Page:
I got into the service and found it visually refreshing. It incorporates Google’s Material Design style guide for consistent look and interaction across all devices. It is much more visually appealing than current email clients, including the existing GMail application.
FOURTY-four percent of executives are “most focused on news” immediately upon waking up, according to a global survey of 940 executives by Quartz, the business news website of the Atlantic Media Company.
The Global Executives Study by Quartz Insights polled 940 business leaders in 61 countries, including the Philippines, and 36 industries in an effort to “better understand how the world’s smartest, busiest people consume news every day, source and share industry intelligence, and respond to advertising.”
THE first time I used a phone I wasn’t able to dial the number. I was in grade school and with a friend who was asked by his mother to call his dad at his office. We went to the emergency room at a nearby hospital, the only phone we could use at that time.
My friend and I had never used a phone till then. I dialed the number clockwise and couldn’t move the rotary face. He did the same. Try as we did, we couldn’t move the rotary dial. It’s not working because of the brownout, we concluded and then went home. When his mother corrected us that phones still worked even during a brownout, we returned the hospital to ask to use the phone again and were guided by a staff member on how to properly dial the number.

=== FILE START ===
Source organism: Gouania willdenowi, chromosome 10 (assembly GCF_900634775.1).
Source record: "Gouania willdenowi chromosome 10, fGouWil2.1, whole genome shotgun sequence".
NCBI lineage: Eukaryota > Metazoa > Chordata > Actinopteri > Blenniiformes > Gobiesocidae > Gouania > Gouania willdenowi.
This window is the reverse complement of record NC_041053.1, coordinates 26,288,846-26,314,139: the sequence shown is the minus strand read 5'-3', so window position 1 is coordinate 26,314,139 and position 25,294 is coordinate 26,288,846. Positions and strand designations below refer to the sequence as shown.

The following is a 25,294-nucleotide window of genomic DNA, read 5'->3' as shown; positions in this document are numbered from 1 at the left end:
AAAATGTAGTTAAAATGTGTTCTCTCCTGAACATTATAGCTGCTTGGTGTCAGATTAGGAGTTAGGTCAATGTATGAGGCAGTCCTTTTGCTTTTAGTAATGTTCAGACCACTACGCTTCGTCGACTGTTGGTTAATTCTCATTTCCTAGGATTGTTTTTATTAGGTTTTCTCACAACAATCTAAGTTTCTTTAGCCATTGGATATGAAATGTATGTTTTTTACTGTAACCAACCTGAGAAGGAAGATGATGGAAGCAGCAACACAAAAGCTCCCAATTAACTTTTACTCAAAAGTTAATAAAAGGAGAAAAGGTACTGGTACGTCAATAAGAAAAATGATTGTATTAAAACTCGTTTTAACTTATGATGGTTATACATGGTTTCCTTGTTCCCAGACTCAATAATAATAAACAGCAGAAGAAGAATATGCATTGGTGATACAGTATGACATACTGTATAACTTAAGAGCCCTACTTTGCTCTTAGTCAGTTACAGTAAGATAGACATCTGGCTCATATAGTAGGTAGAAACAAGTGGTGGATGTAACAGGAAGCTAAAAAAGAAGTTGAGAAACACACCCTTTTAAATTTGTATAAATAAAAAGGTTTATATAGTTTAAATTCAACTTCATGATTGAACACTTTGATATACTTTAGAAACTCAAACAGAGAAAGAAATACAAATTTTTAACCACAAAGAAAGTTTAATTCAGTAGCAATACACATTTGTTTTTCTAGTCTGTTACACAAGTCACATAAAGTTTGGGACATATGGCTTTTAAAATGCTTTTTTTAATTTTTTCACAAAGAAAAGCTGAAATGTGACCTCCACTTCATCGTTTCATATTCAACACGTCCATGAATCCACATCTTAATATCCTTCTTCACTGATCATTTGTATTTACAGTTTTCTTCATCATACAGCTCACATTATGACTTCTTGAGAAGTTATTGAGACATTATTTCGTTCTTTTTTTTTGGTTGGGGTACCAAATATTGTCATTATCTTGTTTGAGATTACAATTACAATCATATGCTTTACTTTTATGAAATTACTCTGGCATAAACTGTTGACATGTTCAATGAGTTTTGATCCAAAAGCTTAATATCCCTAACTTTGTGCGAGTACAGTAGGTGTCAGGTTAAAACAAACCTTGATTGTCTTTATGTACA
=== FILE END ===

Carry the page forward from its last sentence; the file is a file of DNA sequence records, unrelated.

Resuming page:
In college, I would line up at the payphone booths in the UP Diliman shopping center to call a trunk line in the company office in Makati City to be connected to my father in his office in Polomolok, South Cotabato. We were lucky we had this facility, my classmates had to spend a fortune (we’re talking enough money to pay unli-LTE for days today) to call long distance. Back then, you had to schedule phone calls ahead to make sure the parties were near the device to pick it up.
THIS year in the United States, majority of all digital media time is spent on mobile apps, Internet analytics company comScore said in its latest release, “The US Mobile App Report.”
The app majority milestone comes a year after comScore reported a “multi-platform majority,” when most American consumers started using both desktop and mobile devices. It was also around that same time last year that “mobile first surpassed desktop in terms of total digital media engagement,” comScore said.
This year, it’s all about mobile apps.